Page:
Two decades after the disintegration of the Soviet Union, thousands of people in former Soviet republics like Kyrgyzstan are still facing problems with citizenship. UNHCR has identified more than 20,000 stateless people in the Central Asian nation. These people are not considered as nationals under the laws of any country. While many in principle fall under the Kyrgyz citizenship law, they have not been confirmed as nationals under the existing procedures.

Most of the stateless people in Kyrgyzstan have lived there for many years, have close family links in the country and are culturally and socially well-integrated. But because they lack citizenship documents, these folk are often unable to do the things that most people take for granted, including registering a marriage or the birth of a child, travelling within Kyrgyzstan and overseas, receiving pensions or social allowances or owning property. The stateless are more vulnerable to economic hardship, prone to higher unemployment and do not enjoy full access to education and medical services.

Since independence in 1991, Kyrgyzstan has taken many positive steps to reduce and prevent statelessness. And UNHCR, under its statelessness mandate, has been assisting the country by providing advice on legislation and practices as well as giving technical assistance to those charged with solving citizenship problems. The refugee agency's NGO partners provide legal counselling to stateless people and assist them in their applications for citizenship.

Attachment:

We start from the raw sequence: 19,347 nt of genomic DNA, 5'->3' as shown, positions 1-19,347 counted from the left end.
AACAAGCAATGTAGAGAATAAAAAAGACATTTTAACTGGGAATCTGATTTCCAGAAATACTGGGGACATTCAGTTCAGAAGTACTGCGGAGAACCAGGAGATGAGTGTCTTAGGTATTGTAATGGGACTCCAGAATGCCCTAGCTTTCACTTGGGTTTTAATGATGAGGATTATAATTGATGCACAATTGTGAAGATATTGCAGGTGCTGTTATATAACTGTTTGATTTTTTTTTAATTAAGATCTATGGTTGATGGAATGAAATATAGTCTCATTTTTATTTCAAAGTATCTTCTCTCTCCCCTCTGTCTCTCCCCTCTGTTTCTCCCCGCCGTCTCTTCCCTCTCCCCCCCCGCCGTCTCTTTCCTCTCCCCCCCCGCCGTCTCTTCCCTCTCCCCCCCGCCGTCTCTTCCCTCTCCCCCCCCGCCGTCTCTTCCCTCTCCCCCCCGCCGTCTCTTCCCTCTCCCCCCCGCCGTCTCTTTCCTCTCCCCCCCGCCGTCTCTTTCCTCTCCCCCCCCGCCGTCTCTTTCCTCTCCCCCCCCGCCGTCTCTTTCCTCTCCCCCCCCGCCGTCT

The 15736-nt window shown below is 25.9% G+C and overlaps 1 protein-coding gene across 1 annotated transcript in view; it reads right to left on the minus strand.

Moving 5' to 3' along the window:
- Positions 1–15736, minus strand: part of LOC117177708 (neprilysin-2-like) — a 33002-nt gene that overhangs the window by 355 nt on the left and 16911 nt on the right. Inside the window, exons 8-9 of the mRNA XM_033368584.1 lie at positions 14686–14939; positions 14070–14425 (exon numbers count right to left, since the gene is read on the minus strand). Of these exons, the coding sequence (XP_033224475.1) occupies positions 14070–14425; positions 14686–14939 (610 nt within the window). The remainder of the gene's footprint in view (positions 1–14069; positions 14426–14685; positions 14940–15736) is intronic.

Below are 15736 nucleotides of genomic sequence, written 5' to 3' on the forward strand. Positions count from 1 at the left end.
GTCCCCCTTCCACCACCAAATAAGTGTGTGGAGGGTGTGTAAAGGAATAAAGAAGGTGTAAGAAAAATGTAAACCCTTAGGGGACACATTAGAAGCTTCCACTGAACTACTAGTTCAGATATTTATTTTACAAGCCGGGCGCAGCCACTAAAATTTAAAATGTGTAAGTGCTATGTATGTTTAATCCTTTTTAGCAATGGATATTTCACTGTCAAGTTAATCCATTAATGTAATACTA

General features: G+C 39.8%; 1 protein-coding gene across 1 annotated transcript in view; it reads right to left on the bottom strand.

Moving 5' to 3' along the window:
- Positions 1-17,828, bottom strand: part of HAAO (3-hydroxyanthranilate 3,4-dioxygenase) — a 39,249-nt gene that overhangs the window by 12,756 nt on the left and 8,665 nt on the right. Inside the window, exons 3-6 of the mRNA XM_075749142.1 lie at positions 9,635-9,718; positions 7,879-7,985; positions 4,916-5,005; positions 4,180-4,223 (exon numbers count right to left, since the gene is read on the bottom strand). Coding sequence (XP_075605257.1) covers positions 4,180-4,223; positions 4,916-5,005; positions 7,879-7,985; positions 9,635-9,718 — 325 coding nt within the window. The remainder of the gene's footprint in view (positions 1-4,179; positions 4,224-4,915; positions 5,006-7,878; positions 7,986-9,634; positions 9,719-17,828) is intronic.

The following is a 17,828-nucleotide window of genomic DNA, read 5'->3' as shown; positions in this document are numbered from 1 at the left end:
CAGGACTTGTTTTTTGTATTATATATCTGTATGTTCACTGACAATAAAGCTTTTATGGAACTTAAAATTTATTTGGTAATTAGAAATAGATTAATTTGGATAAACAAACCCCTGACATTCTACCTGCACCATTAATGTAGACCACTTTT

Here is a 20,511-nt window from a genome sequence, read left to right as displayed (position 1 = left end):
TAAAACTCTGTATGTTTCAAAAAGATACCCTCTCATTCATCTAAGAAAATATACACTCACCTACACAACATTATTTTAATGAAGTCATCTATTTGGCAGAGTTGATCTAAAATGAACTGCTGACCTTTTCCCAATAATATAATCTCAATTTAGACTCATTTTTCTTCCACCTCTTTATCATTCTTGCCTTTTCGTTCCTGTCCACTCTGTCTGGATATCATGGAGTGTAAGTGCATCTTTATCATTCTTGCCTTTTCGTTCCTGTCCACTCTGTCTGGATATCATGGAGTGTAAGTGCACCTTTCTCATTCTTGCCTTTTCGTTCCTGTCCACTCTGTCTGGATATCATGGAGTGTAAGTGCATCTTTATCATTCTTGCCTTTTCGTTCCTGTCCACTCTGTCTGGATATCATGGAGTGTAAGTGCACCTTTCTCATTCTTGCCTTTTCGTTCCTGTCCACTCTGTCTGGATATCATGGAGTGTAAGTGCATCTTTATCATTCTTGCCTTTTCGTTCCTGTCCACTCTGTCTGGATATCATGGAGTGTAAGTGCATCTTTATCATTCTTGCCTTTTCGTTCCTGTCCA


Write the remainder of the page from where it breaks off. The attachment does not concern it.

However, statelessness in Kyrgyzstan is complex and thousands of people, mainly women and children, still face legal, administrative and financial hurdles when seeking to confirm or acquire citizenship. In 2009, with the encouragement of UNHCR, the government adopted a national action plan to prevent and reduce statelessness. In 2011, the refugee agency will help revise the plan and take concrete steps to implement it. A concerted effort by all stakeholders is needed so that statelessness does not become a lingering problem for future generations.

Statelessness in Kyrgyzstan

Statelessness and Women

Statelessness can arise when citizenship laws do not treat men and women equally. Statelessness bars people from rights that most people take for granted such as getting a job, buying a house, travelling, opening a bank account, getting an education, accessing health care. It can even lead to detention.

In some countries, nationality laws do not allow mothers to confer nationality to their children on an equal basis as fathers and this creates the risk that these children will be left stateless. In others, women cannot acquire, change or retain their nationality on an equal basis as men. More than 40 countries still discriminate against women with respect to these elements.

Fortunately, there is a growing trend for states to remedy gender discrimination in their nationality laws, as a result of developments in international human rights law and helped by vigorous advocacy from women's rights groups. The women and children depicted here have faced problems over nationality.

Statelessness and Women